In one call, Hamzy instructs an associate to get a knife and stand over a victim with the blade against his ear.

''Let me speak to him before you cut his ears off, so he can hear what I'm saying,'' Hamzy said.

In another, Hamzy directed an associate to go to the house of a man who owed him $25,000 and kick his door in and bash him.

After the associate tied the man up, Hamzy told him to tell the man:
''If I ever have to come up there again, I'm gunna cut all his fingers off ... Next time I'll take his ears and make them into a necklace''.

The court heard that the group run by Hamzy was made up of family members and associates, and that numerous intercepted phone calls related to creating an organisation similar to the Outlaw Motorcycle Gang.


Authorities describe Bassam Hamzy as Australia's most dangerous gangster

  • Bassam Hamzy is Australia's biggest gangster

  • Has supplied amphetamines and cannabis from behind bars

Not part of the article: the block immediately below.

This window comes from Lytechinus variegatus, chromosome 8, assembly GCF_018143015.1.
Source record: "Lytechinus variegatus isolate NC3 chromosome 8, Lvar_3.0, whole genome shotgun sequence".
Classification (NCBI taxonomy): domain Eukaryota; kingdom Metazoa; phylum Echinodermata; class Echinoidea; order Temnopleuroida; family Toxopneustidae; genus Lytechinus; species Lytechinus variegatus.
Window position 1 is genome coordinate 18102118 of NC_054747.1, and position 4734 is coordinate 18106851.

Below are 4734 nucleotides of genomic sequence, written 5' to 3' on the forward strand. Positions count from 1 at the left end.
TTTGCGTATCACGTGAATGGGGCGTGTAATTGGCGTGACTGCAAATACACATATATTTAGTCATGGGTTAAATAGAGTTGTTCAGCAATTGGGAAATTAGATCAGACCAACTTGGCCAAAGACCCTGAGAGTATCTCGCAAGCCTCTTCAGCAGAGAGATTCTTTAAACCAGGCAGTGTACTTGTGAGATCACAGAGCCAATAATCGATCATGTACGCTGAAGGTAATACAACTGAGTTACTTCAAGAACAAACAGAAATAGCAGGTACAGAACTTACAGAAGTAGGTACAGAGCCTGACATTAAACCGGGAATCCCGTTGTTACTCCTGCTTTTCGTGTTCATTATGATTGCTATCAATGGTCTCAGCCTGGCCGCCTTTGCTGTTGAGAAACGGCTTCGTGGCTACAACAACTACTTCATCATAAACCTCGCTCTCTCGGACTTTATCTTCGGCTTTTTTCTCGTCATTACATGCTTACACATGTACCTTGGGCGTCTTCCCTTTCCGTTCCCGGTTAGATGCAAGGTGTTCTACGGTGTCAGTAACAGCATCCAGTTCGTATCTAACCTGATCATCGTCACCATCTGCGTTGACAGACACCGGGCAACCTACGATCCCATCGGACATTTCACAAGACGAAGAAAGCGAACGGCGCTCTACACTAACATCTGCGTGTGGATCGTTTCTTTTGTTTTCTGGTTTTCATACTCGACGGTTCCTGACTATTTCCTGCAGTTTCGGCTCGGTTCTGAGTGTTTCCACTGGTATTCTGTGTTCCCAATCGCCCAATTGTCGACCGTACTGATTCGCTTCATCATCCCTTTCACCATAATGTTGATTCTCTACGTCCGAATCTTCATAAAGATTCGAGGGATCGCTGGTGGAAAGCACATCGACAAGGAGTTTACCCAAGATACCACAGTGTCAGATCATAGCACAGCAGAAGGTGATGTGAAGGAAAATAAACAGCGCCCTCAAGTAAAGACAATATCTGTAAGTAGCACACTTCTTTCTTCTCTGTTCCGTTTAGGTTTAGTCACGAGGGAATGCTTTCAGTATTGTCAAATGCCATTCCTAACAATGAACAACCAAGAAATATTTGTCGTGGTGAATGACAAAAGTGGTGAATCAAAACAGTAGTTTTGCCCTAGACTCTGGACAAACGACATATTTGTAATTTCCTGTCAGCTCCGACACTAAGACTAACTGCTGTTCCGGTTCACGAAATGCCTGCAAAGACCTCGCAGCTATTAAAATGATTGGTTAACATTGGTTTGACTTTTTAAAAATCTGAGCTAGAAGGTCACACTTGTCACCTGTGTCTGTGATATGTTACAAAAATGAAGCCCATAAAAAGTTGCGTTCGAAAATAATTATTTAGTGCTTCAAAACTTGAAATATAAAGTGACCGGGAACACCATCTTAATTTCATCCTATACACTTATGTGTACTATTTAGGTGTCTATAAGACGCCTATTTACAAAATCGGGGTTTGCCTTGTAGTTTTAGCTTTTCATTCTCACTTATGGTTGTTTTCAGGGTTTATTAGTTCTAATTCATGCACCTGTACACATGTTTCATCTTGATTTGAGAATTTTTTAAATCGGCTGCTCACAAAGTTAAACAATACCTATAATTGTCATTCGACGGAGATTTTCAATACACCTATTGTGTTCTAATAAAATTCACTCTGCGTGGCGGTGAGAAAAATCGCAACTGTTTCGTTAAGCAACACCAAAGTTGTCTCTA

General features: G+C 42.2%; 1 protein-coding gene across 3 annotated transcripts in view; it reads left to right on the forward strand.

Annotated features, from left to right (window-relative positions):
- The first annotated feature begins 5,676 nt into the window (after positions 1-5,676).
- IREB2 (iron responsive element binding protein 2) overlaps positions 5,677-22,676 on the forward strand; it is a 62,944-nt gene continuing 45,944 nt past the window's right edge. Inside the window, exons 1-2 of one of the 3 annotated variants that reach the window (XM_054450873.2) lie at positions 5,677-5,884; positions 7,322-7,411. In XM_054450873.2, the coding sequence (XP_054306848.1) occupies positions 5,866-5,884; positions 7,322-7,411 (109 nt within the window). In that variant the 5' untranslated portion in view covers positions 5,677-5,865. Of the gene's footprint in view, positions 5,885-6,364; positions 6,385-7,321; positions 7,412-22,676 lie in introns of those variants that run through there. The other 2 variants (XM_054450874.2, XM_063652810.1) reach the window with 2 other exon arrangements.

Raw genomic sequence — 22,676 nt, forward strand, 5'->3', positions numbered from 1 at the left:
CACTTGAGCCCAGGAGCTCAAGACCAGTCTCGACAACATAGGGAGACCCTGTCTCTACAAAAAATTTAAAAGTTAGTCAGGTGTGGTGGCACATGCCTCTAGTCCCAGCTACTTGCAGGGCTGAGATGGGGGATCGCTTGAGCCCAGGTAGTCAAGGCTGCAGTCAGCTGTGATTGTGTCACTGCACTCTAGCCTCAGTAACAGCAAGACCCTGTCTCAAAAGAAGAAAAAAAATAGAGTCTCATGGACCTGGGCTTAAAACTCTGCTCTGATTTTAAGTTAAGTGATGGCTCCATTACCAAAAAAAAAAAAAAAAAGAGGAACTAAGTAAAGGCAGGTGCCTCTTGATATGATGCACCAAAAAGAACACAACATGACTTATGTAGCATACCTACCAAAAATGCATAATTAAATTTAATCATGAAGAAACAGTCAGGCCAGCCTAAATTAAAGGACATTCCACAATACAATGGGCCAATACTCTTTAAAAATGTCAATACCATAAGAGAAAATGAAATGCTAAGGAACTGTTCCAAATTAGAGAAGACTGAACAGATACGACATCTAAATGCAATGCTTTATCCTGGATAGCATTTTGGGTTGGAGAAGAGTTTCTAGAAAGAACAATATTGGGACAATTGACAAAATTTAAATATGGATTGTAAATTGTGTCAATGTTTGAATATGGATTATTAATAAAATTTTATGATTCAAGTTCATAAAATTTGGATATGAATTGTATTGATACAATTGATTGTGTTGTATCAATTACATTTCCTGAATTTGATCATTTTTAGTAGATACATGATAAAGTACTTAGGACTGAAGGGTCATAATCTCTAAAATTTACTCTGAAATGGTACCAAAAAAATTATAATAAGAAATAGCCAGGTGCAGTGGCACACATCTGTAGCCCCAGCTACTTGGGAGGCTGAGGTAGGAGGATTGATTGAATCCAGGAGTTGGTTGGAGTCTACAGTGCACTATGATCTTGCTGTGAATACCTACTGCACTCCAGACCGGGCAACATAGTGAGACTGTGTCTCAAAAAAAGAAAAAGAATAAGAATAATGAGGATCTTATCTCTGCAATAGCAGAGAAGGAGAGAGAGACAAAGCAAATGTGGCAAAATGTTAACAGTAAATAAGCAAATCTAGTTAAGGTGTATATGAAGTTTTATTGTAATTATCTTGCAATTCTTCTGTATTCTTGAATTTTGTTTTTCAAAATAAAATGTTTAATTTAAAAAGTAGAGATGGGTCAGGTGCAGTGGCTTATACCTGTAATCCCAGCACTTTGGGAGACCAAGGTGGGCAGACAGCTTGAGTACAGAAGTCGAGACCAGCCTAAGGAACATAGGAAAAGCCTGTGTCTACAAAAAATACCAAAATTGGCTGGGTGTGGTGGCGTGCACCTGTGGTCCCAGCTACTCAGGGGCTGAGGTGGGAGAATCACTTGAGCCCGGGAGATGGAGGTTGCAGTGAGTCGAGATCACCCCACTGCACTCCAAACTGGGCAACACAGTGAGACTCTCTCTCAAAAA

• Converted inmates to Islam and organised jihad escape plot

  • Booked Qantas flights by credit card from his cell

  • Made 19,000 phone calls and ran a $250,000 drug ring

HE IS Australia's most powerful gangster and he has operated the crime syndicate Brothers 4 Life from behind bars.

With the arrest of two members of the gang he founded - one man on 40 drug and gang-related charges - there is speculation whether convicted murderer Bassam Hamzy is still pulling the strings from inside prison.

"Because of his nature and general unwillingness to cooperate with authorities, he's not the type of person who would have a conversation with us or answer questions," said an officer at the Rosehill Local Area Command (LAC) in Sydney.